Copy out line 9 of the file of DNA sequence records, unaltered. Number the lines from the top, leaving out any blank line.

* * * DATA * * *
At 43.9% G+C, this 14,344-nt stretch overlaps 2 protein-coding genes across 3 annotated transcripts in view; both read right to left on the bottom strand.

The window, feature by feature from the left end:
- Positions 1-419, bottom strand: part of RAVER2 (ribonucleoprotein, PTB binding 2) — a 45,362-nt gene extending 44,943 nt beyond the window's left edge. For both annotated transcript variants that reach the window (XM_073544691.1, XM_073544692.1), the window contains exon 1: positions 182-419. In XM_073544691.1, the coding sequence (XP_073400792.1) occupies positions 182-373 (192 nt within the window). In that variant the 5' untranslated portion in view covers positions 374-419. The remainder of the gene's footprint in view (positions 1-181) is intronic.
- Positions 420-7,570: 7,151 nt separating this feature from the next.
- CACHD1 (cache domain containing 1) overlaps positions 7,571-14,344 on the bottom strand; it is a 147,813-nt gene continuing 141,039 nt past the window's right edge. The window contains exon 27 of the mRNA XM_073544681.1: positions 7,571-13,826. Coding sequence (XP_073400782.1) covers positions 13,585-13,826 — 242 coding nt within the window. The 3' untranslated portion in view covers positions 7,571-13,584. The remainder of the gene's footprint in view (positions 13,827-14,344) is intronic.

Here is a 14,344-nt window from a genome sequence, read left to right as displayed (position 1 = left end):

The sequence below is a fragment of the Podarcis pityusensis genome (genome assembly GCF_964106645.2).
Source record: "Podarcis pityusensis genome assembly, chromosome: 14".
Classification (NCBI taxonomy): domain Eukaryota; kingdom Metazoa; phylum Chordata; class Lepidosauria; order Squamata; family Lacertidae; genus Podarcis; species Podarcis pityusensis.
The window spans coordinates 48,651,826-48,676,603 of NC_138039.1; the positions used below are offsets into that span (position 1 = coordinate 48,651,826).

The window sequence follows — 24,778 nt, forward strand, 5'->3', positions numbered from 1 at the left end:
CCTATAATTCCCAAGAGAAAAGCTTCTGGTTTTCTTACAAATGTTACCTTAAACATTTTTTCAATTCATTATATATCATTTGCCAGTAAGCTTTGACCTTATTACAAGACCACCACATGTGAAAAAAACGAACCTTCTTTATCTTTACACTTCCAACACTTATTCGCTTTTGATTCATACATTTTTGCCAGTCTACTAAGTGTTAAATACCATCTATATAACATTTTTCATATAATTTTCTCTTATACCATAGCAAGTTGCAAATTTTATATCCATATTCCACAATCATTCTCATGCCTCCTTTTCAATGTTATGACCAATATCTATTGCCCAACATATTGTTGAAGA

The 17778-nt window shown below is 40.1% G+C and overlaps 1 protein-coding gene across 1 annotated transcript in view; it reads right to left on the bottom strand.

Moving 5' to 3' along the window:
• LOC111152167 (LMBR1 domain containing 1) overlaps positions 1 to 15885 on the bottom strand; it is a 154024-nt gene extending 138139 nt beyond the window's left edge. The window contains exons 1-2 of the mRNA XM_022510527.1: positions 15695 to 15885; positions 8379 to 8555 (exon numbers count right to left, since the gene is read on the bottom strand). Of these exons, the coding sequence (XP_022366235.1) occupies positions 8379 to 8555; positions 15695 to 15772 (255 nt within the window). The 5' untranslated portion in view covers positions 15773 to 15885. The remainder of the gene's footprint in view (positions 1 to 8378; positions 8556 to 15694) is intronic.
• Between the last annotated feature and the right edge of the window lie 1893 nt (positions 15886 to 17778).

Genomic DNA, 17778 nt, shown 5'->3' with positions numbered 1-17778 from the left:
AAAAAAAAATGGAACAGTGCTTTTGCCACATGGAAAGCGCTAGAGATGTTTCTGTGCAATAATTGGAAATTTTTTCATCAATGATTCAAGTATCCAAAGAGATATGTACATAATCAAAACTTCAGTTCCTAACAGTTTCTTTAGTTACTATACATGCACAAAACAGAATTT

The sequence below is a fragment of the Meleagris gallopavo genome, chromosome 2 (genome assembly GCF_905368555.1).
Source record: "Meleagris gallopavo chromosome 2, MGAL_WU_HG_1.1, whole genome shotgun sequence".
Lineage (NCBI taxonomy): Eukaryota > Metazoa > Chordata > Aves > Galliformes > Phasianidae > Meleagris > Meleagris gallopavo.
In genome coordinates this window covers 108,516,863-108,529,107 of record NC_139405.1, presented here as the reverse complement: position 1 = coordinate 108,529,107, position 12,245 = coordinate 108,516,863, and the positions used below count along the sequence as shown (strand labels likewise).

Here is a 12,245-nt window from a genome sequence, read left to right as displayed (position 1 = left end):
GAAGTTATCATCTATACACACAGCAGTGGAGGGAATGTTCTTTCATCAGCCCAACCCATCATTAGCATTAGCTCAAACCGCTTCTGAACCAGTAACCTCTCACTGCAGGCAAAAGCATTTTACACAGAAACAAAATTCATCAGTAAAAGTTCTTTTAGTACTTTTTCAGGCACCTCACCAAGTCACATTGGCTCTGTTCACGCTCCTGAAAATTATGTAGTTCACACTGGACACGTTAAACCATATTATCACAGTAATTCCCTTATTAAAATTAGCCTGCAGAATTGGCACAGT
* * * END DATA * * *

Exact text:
Classification (NCBI taxonomy): domain Eukaryota; kingdom Metazoa; phylum Chordata; class Lepidosauria; order Squamata; family Lacertidae; genus Podarcis; species Podarcis pityusensis.